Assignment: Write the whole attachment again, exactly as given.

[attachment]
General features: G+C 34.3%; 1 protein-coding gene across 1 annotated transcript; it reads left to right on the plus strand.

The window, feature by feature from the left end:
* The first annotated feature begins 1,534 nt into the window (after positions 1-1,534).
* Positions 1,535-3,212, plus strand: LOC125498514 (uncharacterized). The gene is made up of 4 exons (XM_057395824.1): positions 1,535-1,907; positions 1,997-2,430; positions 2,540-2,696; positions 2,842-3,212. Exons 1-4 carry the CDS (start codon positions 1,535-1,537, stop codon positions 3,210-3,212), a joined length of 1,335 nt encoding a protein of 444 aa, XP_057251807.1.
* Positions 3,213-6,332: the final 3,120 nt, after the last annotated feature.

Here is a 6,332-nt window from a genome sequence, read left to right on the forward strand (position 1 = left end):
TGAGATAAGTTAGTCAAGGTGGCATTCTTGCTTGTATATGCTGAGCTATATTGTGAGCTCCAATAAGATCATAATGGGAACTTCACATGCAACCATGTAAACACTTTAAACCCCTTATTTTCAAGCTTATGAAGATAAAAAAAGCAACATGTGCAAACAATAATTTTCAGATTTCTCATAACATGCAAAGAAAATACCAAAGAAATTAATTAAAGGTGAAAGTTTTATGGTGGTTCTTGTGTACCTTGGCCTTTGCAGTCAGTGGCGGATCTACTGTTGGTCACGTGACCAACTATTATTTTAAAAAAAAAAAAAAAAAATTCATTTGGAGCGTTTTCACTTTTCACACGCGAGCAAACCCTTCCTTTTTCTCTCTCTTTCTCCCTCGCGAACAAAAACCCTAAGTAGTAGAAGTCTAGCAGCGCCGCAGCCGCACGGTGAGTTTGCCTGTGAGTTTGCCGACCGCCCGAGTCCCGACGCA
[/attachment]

General features: G+C 34.3%; 1 protein-coding gene across 1 annotated transcript; it reads left to right on the plus strand.

The window, feature by feature from the left end:
* The first annotated feature begins 1,534 nt into the window (after positions 1-1,534).
* Positions 1,535-3,212, plus strand: LOC125498514 (uncharacterized). The gene is made up of 4 exons (XM_057395824.1): positions 1,535-1,907; positions 1,997-2,430; positions 2,540-2,696; positions 2,842-3,212. Exons 1-4 carry the CDS (start codon positions 1,535-1,537, stop codon positions 3,210-3,212), a joined length of 1,335 nt encoding a protein of 444 aa, XP_057251807.1.
* Positions 3,213-6,332: the final 3,120 nt, after the last annotated feature.

Here is a 6,332-nt window from a genome sequence, read left to right on the forward strand (position 1 = left end):
TGAGATAAGTTAGTCAAGGTGGCATTCTTGCTTGTATATGCTGAGCTATATTGTGAGCTCCAATAAGATCATAATGGGAACTTCACATGCAACCATGTAAACACTTTAAACCCCTTATTTTCAAGCTTATGAAGATAAAAAAAGCAACATGTGCAAACAATAATTTTCAGATTTCTCATAACATGCAAAGAAAATACCAAAGAAATTAATTAAAGGTGAAAGTTTTATGGTGGTTCTTGTGTACCTTGGCCTTTGCAGTCAGTGGCGGATCTACTGTTGGTCACGTGACCAACTATTATTTTAAAAAAAAAAAAAAAAAATTCATTTGGAGCGTTTTCACTTTTCACACGCGAGCAAACCCTTCCTTTTTCTCTCTCTTTCTCCCTCGCGAACAAAAACCCTAAGTAGTAGAAGTCTAGCAGCGCCGCAGCCGCACGGTGAGTTTGCCTGTGAGTTTGCCGACCGCCCGAGTCCCGACGCA